Police, Crime, Sentencing and Courts Bill — After Clause 54 — Intimidatory Offences Aggravated by Sex or Gender — 28 Mar 2022 at 19:56

The majority of MPs voted not to create a new offence of harassment aggravated by hostility towards sex or gender but to require the Government to respond, within a year, to a recommendation that "sex or gender should not be added as a protected characteristic for the purposes of aggravated offences and enhanced sentencing".

MPs were considering the Police, Crime, Sentencing and Courts Bill.[1][2]

The motion supported by a majority of MPs in this vote was:

  • That this House disagrees with the Lords in their amendment 72B and proposes amendments (a) and (b) in lieu.

Lords amendment 72B began:[4]

  • After Clause 54, insert the following new Clause—
  • Intimidatory offences aggravated by sex or gender
  • (1) A person must not commit an act—
  • (a) which amounts to harassment or intimidation of another,
  • (b) which he or she knows or ought to know amounts to harassment or intimidation of the other, and
  • (c) which is aggravated by hostility towards sex or gender.
  • (2) For the purposes of this section, the person whose act is in question ought to know that it amounts to or involves harassment or intimidation of another if a reasonable person in possession of the same information would think the act amounted to harassment or intimidation of the other.
  • (3) Subsection (1) or (2) does not apply to an act if the person who pursued it shows—
  • (a) that it was pursued for the purpose of preventing or detecting crime,
  • (b) that it was pursued under any enactment or rule of law or to comply with any condition or requirement imposed by any person under any enactment, or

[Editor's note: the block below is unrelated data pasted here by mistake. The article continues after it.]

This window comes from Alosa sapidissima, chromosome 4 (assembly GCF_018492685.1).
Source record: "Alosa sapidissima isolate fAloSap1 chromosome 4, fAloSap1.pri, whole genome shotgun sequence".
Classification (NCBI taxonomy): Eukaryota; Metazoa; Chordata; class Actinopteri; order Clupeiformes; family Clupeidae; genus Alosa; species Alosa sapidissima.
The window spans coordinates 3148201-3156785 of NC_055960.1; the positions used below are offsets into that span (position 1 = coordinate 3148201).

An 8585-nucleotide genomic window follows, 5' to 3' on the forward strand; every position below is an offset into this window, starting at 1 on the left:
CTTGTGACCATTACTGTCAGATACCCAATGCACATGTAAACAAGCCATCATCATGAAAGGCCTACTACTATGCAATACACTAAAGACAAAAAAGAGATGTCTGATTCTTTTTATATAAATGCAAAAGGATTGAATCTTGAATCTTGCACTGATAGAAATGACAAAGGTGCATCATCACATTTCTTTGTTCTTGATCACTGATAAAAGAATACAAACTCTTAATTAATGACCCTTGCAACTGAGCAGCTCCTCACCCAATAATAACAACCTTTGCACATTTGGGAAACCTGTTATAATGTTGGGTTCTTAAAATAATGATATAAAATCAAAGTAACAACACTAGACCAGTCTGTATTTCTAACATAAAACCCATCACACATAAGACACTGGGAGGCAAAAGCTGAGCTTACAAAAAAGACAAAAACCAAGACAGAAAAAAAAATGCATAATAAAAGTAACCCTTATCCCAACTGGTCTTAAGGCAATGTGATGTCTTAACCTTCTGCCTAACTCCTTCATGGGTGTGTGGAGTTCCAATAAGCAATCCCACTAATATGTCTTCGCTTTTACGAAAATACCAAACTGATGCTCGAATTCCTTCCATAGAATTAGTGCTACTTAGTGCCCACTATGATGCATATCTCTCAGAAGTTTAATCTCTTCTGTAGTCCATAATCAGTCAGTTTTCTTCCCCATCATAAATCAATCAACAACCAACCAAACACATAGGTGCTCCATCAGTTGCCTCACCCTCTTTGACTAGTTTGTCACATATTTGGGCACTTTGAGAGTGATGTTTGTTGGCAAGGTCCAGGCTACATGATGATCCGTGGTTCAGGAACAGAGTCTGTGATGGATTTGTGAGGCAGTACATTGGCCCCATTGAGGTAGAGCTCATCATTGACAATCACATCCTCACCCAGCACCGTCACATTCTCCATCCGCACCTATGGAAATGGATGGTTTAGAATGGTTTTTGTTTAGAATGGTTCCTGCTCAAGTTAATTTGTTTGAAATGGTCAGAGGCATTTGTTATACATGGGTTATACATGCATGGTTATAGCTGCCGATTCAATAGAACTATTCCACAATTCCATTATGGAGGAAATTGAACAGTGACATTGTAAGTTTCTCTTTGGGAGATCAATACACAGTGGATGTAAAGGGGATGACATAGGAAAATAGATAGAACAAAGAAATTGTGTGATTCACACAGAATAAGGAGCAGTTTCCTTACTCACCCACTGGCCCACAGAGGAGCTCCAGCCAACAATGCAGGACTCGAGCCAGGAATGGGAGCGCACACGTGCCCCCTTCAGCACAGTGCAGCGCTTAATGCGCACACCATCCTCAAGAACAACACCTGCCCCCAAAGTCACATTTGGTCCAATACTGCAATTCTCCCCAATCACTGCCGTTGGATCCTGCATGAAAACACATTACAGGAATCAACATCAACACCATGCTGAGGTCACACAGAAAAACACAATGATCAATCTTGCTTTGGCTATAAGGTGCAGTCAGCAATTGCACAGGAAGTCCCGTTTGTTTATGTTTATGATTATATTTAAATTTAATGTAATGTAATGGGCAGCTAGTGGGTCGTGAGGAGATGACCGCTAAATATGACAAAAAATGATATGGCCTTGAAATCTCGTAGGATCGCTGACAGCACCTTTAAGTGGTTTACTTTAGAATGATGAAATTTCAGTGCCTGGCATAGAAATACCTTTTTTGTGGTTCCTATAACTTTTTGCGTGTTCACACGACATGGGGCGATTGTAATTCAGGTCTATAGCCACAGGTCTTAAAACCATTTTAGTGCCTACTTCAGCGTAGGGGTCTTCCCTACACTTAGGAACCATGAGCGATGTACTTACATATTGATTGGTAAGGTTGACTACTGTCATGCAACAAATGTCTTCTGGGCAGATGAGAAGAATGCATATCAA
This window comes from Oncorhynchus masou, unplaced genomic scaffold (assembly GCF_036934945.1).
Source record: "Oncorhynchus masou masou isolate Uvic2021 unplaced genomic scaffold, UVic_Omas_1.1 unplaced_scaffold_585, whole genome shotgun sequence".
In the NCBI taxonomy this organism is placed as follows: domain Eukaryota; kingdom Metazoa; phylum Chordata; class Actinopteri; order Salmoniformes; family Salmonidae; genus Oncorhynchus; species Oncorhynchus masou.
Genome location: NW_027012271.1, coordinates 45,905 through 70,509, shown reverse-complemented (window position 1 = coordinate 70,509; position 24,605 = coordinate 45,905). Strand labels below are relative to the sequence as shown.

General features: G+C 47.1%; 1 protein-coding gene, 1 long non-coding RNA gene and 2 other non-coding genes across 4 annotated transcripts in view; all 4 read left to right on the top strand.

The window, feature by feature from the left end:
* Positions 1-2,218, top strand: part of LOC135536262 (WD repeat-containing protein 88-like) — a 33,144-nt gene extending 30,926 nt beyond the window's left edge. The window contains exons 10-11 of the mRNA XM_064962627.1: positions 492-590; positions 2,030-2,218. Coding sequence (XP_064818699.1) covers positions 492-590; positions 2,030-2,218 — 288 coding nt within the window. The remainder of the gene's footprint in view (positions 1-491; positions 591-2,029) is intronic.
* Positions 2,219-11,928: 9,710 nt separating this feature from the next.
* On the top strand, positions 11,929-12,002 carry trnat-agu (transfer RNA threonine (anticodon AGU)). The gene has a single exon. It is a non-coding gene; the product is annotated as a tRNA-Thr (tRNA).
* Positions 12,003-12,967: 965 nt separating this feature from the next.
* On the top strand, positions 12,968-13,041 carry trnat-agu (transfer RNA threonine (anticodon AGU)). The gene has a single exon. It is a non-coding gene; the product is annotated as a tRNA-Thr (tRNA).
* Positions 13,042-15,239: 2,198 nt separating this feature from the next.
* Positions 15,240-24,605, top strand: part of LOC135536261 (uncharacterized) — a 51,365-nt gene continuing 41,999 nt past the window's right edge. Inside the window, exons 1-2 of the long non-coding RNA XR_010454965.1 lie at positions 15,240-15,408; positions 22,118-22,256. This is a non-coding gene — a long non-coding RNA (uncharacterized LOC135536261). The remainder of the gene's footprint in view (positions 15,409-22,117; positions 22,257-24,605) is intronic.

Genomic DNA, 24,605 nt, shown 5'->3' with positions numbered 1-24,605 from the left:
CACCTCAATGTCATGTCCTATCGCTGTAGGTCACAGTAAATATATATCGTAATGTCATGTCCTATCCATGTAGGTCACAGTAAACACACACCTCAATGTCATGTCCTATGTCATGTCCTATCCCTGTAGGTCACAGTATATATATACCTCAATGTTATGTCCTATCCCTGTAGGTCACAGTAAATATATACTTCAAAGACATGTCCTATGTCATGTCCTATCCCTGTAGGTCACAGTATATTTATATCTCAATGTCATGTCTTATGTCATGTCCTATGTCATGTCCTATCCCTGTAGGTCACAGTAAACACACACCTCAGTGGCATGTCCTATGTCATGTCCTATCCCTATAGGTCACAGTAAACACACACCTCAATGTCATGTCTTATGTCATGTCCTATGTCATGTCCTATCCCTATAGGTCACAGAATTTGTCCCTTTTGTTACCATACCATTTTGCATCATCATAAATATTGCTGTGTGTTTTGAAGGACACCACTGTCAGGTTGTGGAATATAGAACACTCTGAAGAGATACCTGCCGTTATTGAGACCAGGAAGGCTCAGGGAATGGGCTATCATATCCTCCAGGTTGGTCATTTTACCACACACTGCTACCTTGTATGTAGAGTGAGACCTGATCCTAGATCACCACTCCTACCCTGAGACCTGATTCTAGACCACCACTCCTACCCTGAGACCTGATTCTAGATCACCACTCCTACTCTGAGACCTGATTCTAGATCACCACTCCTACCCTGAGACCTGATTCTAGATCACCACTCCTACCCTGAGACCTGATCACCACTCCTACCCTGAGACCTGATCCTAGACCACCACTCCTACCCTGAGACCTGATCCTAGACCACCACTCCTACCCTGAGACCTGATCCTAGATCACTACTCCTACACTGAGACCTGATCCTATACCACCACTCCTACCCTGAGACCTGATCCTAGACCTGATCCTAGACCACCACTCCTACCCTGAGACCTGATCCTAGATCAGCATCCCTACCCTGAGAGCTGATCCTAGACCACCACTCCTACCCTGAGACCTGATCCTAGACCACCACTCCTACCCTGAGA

• (c) that in the particular circumstances the conduct was reasonable.
  • (4) A person who commits an act in breach of subsection (1) is guilty of an offence.
  • ...

The clause continued with details of provisions relating to sentencing, interpretation and the reporting of statistics.

Commons amendments (a) and (b) in lieu stated:[5]

(a):

  • Page 46, line 35, at end insert the following new Clause—
  • "Response to Law Commission report on hate crime laws
  • (1) The Secretary of State must, before the end of the period of 12 months beginning with the day on which this Act is passed—
  • (a) prepare and publish a response to Recommendation 8 of the Law Commission report on hate crime (adding sex or gender as a protected characteristic for the purposes of aggravated offences and enhanced sentencing), and
  • (b) lay the response before Parliament.
  • (2) In this section “the Law Commission report on hate crime” means the Law Commission report “Hate Crime Laws” that was published on 7 December 2021.”

(b):

  • Page 195, line 27, at end insert—
  • “(ka) section (Response to Law Commission report on hate crime laws);”

Amendment (b) relates to commencement and provides for the provision in amendment (a) to come into force on the day on which the Act is passed.

Recommendation 8 of the Law Commission report on hate crime stated:[6]

  • We recommend that sex or gender should not be added as a protected characteristic for the purposes of aggravated offences and enhanced sentencing.

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Debate in Parliament |

Party Summary

Votes by party, red entries are votes against the majority for that party.

What is Tell? '+1 tell' means that in addition one member of that party was a teller for that division lobby.

What are Boths? An MP can vote both aye and no in the same division. The boths page explains this.

What is Turnout? This is measured against the total membership of the party at the time of the vote.

PartyMajority (Aye)Minority (No)BothTurnout
Alliance0 10100.0%
Con275 (+2 tell) 0076.5%
DUP4 0050.0%
Green0 10100.0%
Independent0 2040.0%
Lab0 130 (+2 tell)066.0%
LDem0 11084.6%
PC0 30100.0%
SDLP0 1050.0%
SNP0 012.2%
Total:279 149167.7%

Rebel Voters - sorted by party

MPs for which their vote in this division differed from the majority vote of their party. You can see all votes in this division, or every eligible MP who could have voted in this division

Sort by: Name | Constituency | Party | Vote

NameConstituencyPartyVote
no rebellions

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